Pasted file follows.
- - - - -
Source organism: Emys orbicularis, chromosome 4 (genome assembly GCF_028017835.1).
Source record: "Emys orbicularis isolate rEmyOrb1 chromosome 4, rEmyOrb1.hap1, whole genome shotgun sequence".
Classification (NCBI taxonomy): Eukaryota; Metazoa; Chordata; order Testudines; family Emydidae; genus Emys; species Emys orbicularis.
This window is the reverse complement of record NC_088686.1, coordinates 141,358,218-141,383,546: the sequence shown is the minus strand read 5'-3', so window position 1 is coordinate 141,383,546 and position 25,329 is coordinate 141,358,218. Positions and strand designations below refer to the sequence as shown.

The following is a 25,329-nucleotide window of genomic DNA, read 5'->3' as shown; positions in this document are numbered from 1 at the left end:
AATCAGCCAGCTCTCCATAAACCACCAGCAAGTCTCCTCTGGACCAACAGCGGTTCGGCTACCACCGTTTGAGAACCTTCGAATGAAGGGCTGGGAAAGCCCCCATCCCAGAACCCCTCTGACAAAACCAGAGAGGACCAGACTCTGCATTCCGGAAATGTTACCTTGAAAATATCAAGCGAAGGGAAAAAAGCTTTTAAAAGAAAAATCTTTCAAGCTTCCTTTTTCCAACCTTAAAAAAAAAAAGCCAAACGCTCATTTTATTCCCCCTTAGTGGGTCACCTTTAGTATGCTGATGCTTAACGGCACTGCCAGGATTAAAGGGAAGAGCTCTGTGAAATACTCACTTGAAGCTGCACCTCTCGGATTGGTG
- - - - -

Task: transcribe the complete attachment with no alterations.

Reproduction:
Source organism: Emys orbicularis, chromosome 4 (genome assembly GCF_028017835.1).
Source record: "Emys orbicularis isolate rEmyOrb1 chromosome 4, rEmyOrb1.hap1, whole genome shotgun sequence".
Classification (NCBI taxonomy): Eukaryota; Metazoa; Chordata; order Testudines; family Emydidae; genus Emys; species Emys orbicularis.
This window is the reverse complement of record NC_088686.1, coordinates 141,358,218-141,383,546: the sequence shown is the minus strand read 5'-3', so window position 1 is coordinate 141,383,546 and position 25,329 is coordinate 141,358,218. Positions and strand designations below refer to the sequence as shown.

The following is a 25,329-nucleotide window of genomic DNA, read 5'->3' as shown; positions in this document are numbered from 1 at the left end:
AATCAGCCAGCTCTCCATAAACCACCAGCAAGTCTCCTCTGGACCAACAGCGGTTCGGCTACCACCGTTTGAGAACCTTCGAATGAAGGGCTGGGAAAGCCCCCATCCCAGAACCCCTCTGACAAAACCAGAGAGGACCAGACTCTGCATTCCGGAAATGTTACCTTGAAAATATCAAGCGAAGGGAAAAAAGCTTTTAAAAGAAAAATCTTTCAAGCTTCCTTTTTCCAACCTTAAAAAAAAAAAGCCAAACGCTCATTTTATTCCCCCTTAGTGGGTCACCTTTAGTATGCTGATGCTTAACGGCACTGCCAGGATTAAAGGGAAGAGCTCTGTGAAATACTCACTTGAAGCTGCACCTCTCGGATTGGTG